The Red Square has an almost rectangular shape and is 70 meters wide and 330 meters long. It extends lengthways from northwest to southeast along part of the wall of the Kremlin that forms its boundary on the southwest side. In the northeast, the square is bounded by the GUM department store building and the old district of Kitay-gorod, in the northwest by the State Historical Museum and the Resurrection Gate and in the southeast by Saint Basil’s Cathedral. Tverskaya Street begins to the northwest of the square behind the building of the State Historical Museum, and to the southeast is the so-called Basilius slope, which leads to the Moskva River, which goes down and over a bridge to the Zamoskvorechye District. Two streets branch off to the northeast from Red Square: Nikolskaya Street, which is named after the Nikolaus Tower of the Kremlin, which is directly opposite, and the Ilyinka (Ильинка), both of which have existed since the 14th century and were once important arteries of old Moscow. Today the square itself, with the exception of the access road leading through it to the Savior Gate of the Kremlin, is a pedestrian zone.

All of Moscow’s main streets start at Red Square, so it’s easy to see why this is considered the heart of the city. A massive space of 330 meters by 70 meters, the square is flanked by the Kremlin, Lenin’s Mausoleum, two cathedrals, and the State Historical Museum.

6.Ride the Stunning Moscow Metro

Komsomolskaya Station on the Moscow metro

The Moscow Metro is a metro system serving the Russian capital of Moscow as well as the neighbouring cities of Krasnogorsk, Reutov, Lyubertsy and Kotelniki in Moscow Oblast. Opened in 1935 with one 11-kilometre (6.8 mi) line and 13 stations, it was the first underground railway system in the Soviet Union.

As of 2023, the Moscow Metro, excluding the Moscow Central Circle, the Moscow Central Diameters and the Moscow Monorail, had 263 stations (300 with Moscow Central Circle and the Monorail) and its route length was 449.1 km (279.1 mi) (without Moscow Central Circle and the Monorail), making it the 10th-longest in the world and the longest outside China. It is the third metro system in the world (after Madrid and Beijing), which has two ring lines. The system is mostly underground, with the deepest section 84 metres (276 ft) underground at the Park Pobedy station, one of the world’s deepest underground stations. It is the busiest metro system in Europe, the busiest in the world outside Asia, and is considered a tourist attraction in itself.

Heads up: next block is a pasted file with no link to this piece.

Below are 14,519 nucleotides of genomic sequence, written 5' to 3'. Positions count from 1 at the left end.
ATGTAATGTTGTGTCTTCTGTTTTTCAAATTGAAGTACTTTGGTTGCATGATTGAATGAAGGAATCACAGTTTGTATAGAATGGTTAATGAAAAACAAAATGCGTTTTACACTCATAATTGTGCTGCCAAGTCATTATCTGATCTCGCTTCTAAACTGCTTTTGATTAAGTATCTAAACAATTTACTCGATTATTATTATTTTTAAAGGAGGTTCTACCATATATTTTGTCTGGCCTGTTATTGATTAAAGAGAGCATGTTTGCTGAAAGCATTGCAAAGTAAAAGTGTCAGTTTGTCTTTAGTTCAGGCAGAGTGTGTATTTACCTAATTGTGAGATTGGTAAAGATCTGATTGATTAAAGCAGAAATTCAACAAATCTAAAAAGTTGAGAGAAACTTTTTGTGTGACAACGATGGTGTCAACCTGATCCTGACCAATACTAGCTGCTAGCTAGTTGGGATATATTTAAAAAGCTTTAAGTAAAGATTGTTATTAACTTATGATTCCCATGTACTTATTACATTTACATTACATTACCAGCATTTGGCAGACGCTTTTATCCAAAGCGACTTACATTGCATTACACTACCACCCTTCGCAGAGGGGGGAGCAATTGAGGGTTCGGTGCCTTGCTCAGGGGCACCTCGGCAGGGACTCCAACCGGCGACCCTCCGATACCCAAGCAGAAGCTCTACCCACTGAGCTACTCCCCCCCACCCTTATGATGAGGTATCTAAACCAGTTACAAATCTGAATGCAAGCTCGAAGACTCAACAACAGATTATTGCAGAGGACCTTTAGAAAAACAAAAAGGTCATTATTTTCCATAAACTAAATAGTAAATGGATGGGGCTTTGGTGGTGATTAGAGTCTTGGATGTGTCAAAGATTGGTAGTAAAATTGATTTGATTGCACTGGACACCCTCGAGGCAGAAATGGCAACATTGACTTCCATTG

The Moscow Metro is a world leader in the frequency of train traffic—intervals during peak hours do not exceed 90 seconds. The Moscow Metro is also the first and only one in the world to switch to this schedule. In February 2023, Moscow was the first in the world to reduce the intervals of metro trains to 80 seconds.

Riding the Moscow metro is an experience all in itself, but even just heading underground to walk through the stations is something no visitor should miss. With 223 stations and 12 metro lines crosscutting through Moscow, however, this can be tricky, so visiting at least a few of the most impressive ones is a good start.

Arbatskaya station was designed by a skyscraper architect, so it’s no surprise that it features multicolored granite slabs and impressive bronze chandeliers.

7.Spend a rainy day at the Tretyakov Gallery

Tretyakov Gallery

The State Tretyakov Gallery is an art gallery in Moscow, Russia, which is considered the foremost depository of Russian fine art in the world.

The State Tretyakov Gallery (Russian: Государственная Третьяковская Галерея, romanized: Gosudarstvennaya Tretyakovskaya Galereya; abbreviated ГТГ, GTG) is an art gallery in Moscow, Russia, which is considered the foremost depository of Russian fine art in the world.

The gallery’s history starts in 1856 when the Muscovite merchant Pavel Mikhailovich Tretyakov acquired works by Russian artists of his day with the aim of creating a collection, which might later grow into a museum of national art. In 1892, Tretyakov presented his already famous collection of approximately 2,000 works (1,362 paintings, 526 drawings, and 9 sculptures) to the Russian nation. The museum attracted 894,374 visitors in 2020 (down 68 percent from 2019, due to the COVID-19 pandemic). It was 13th on the list of most-visited art museums in the world in 2020.

The largest collection of Russian art in the world sits here, with over 180,000 paintings, sculptures, and religious art dating back to over a millennia ago. The gallery, built using beautiful red and white colors from classical Russian architecture, is located near the Kremlin and it was built in the early 20th century.

Significant art pieces include the Vladimir Mother of God; a Byzantine icon of the Virgin and child dating back to the 1100s; Andrei Rublev’s The Trinity icon from the 15th century; and several works by Ilya Repin, the most famous realist painter in Russia.